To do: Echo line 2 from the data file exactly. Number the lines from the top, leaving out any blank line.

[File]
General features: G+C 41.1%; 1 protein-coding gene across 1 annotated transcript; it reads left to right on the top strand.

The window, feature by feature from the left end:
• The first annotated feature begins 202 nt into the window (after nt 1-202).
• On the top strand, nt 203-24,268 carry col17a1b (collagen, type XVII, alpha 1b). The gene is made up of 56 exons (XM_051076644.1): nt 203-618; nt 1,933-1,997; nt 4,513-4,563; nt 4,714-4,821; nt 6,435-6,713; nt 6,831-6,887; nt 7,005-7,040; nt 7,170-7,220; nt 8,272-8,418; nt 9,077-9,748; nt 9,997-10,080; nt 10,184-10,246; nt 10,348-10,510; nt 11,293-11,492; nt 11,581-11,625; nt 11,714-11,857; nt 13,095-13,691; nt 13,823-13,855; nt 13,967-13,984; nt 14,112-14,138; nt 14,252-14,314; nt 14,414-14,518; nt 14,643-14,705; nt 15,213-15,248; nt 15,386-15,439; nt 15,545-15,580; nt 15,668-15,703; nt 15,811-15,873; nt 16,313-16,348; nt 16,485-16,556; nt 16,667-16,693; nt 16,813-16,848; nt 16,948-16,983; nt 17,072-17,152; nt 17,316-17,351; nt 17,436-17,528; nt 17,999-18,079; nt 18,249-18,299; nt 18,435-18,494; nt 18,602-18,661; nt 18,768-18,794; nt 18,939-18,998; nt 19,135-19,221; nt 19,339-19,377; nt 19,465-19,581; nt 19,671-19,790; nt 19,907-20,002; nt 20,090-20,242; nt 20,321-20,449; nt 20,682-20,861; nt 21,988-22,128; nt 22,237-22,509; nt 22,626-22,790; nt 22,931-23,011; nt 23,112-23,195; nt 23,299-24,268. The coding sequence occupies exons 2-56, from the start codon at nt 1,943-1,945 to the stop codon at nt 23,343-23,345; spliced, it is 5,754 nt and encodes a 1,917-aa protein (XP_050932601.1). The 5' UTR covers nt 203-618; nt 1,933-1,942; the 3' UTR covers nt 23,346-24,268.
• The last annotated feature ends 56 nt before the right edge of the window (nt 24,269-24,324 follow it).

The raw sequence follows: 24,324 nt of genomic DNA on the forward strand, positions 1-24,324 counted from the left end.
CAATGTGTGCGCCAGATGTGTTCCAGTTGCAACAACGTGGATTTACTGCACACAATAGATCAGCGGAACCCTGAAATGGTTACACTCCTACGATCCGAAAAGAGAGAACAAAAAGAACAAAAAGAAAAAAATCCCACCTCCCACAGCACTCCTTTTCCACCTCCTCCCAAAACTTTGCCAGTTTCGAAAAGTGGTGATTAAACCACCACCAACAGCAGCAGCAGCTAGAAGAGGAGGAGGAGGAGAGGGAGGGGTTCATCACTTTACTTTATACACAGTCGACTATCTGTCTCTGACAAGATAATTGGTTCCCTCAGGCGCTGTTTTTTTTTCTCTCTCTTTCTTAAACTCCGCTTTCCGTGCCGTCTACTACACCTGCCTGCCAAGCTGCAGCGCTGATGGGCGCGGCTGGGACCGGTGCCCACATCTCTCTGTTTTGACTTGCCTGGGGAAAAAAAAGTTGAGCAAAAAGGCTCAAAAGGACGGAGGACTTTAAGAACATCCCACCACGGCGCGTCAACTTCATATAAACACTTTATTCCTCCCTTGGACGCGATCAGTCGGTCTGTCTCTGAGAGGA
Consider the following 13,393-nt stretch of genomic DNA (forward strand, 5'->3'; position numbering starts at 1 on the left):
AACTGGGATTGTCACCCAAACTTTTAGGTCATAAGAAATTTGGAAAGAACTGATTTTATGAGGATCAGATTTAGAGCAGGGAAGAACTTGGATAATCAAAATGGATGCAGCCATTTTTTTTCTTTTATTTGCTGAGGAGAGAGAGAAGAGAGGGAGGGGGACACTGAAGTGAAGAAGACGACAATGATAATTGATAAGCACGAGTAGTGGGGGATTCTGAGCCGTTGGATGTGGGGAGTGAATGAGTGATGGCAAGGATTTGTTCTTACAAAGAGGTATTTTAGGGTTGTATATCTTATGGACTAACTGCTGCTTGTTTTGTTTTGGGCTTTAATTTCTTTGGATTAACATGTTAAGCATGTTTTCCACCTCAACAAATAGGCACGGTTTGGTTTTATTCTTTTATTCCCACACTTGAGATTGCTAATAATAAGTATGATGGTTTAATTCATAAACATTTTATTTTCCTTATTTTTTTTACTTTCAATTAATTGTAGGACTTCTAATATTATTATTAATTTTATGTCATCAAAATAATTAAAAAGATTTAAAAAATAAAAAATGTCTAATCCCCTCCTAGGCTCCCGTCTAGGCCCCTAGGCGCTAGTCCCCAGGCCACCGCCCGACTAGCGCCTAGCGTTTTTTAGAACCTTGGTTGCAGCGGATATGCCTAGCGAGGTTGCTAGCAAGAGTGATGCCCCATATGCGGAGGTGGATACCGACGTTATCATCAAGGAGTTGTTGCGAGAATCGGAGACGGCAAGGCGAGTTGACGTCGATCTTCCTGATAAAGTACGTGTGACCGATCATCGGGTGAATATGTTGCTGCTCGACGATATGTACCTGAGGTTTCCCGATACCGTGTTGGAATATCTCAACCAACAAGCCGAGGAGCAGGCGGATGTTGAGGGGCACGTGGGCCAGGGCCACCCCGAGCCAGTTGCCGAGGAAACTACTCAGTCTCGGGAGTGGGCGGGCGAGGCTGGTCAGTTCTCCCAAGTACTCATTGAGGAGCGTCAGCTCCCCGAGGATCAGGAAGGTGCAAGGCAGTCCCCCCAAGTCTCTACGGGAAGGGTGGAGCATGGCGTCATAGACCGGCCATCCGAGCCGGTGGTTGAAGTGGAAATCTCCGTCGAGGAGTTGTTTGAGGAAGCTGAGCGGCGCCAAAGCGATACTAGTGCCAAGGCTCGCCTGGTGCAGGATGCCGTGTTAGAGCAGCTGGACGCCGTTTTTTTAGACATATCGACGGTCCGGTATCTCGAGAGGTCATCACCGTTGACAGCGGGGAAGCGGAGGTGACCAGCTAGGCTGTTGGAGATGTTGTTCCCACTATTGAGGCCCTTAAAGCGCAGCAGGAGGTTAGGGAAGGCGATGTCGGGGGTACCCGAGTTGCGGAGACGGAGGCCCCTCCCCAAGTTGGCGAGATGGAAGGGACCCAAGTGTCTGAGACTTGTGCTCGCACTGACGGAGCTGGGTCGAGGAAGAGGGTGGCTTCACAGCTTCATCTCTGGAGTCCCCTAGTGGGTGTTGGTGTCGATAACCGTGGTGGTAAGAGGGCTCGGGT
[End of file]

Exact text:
The window, feature by feature from the left end: